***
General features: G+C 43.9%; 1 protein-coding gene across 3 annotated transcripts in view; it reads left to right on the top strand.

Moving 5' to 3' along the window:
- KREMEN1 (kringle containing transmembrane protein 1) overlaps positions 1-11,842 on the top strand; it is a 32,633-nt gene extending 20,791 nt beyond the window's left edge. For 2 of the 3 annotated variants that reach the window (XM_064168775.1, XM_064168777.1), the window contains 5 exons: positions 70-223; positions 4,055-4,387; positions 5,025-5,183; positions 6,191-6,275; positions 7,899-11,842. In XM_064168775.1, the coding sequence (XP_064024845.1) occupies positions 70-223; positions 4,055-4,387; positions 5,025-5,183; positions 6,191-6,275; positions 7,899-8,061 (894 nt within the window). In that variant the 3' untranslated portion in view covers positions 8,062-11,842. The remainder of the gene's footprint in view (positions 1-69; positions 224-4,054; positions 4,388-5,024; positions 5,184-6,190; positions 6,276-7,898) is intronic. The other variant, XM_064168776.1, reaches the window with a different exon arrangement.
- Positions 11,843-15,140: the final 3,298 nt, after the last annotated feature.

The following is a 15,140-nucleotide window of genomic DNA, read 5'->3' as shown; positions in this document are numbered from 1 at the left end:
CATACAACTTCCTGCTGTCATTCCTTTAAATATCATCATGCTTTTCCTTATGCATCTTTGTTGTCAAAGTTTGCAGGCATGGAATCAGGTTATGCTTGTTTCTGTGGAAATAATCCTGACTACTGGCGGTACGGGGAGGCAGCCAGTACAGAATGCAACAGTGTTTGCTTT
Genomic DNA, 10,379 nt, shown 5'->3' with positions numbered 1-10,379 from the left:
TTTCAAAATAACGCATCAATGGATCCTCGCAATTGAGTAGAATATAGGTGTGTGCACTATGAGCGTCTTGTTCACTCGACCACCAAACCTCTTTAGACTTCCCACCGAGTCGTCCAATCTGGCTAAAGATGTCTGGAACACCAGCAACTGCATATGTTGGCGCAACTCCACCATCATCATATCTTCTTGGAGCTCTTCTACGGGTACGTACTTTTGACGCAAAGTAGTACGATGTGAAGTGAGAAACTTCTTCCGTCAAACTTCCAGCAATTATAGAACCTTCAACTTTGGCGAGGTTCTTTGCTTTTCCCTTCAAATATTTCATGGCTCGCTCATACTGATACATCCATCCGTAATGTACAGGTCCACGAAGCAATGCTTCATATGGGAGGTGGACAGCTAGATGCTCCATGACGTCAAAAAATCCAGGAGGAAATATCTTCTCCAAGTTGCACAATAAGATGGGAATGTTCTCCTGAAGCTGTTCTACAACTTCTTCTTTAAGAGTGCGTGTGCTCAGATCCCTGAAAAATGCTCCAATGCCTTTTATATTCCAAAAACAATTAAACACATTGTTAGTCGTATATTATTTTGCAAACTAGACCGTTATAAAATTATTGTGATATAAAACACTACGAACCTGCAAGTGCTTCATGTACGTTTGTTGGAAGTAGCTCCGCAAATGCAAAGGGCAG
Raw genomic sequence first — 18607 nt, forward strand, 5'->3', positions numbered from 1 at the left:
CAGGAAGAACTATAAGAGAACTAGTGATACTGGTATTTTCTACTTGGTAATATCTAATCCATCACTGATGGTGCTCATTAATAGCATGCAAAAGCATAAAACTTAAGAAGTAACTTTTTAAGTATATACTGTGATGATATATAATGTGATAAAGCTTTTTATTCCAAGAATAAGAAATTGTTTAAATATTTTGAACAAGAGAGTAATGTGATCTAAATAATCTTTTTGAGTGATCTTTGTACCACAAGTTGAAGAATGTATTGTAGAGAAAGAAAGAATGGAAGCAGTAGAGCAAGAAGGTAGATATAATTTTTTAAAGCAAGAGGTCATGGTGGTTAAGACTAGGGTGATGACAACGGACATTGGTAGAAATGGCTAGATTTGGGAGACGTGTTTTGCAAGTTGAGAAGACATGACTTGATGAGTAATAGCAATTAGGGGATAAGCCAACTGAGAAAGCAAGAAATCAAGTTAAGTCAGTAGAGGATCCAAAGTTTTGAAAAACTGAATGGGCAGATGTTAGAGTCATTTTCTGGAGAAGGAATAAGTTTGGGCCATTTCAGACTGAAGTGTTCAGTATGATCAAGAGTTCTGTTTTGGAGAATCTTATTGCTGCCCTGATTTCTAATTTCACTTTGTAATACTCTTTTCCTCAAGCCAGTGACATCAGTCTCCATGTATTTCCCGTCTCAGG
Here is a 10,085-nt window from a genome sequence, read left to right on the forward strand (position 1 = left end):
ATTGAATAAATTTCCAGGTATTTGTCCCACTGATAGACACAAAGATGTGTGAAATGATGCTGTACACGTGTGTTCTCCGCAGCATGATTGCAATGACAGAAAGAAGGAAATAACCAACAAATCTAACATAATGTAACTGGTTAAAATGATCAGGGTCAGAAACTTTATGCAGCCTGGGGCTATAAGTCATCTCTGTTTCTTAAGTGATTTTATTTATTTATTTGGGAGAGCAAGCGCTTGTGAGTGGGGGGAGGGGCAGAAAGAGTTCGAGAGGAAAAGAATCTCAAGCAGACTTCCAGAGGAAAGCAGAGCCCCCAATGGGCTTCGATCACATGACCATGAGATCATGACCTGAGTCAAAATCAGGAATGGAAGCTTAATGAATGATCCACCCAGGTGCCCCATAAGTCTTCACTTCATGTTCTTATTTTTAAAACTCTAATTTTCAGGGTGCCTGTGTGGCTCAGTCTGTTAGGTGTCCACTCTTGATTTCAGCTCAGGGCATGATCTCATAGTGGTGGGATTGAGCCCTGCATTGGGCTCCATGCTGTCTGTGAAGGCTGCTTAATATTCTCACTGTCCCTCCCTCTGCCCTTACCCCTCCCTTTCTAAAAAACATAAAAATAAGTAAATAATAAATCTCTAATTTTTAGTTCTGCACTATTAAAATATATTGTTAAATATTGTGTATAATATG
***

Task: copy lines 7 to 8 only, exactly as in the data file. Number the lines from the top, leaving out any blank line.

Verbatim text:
Genomic DNA, 10,379 nt, shown 5'->3' with positions numbered 1-10,379 from the left:
TTTCAAAATAACGCATCAATGGATCCTCGCAATTGAGTAGAATATAGGTGTGTGCACTATGAGCGTCTTGTTCACTCGACCACCAAACCTCTTTAGACTTCCCACCGAGTCGTCCAATCTGGCTAAAGATGTCTGGAACACCAGCAACTGCATATGTTGGCGCAACTCCACCATCATCATATCTTCTTGGAGCTCTTCTACGGGTACGTACTTTTGACGCAAAGTAGTACGATGTGAAGTGAGAAACTTCTTCCGTCAAACTTCCAGCAATTATAGAACCTTCAACTTTGGCGAGGTTCTTTGCTTTTCCCTTCAAATATTTCATGGCTCGCTCATACTGATACATCCATCCGTAATGTACAGGTCCACGAAGCAATGCTTCATATGGGAGGTGGACAGCTAGATGCTCCATGACGTCAAAAAATCCAGGAGGAAATATCTTCTCCAAGTTGCACAATAAGATGGGAATGTTCTCCTGAAGCTGTTCTACAACTTCTTCTTTAAGAGTGCGTGTGCTCAGATCCCTGAAAAATGCTCCAATGCCTTTTATATTCCAAAAACAATTAAACACATTGTTAGTCGTATATTATTTTGCAAACTAGACCGTTATAAAATTATTGTGATATAAAACACTACGAACCTGCAAGTGCTTCATGTACGTTTGTTGGAAGTAGCTCCGCAAATGCAAAGGGCAG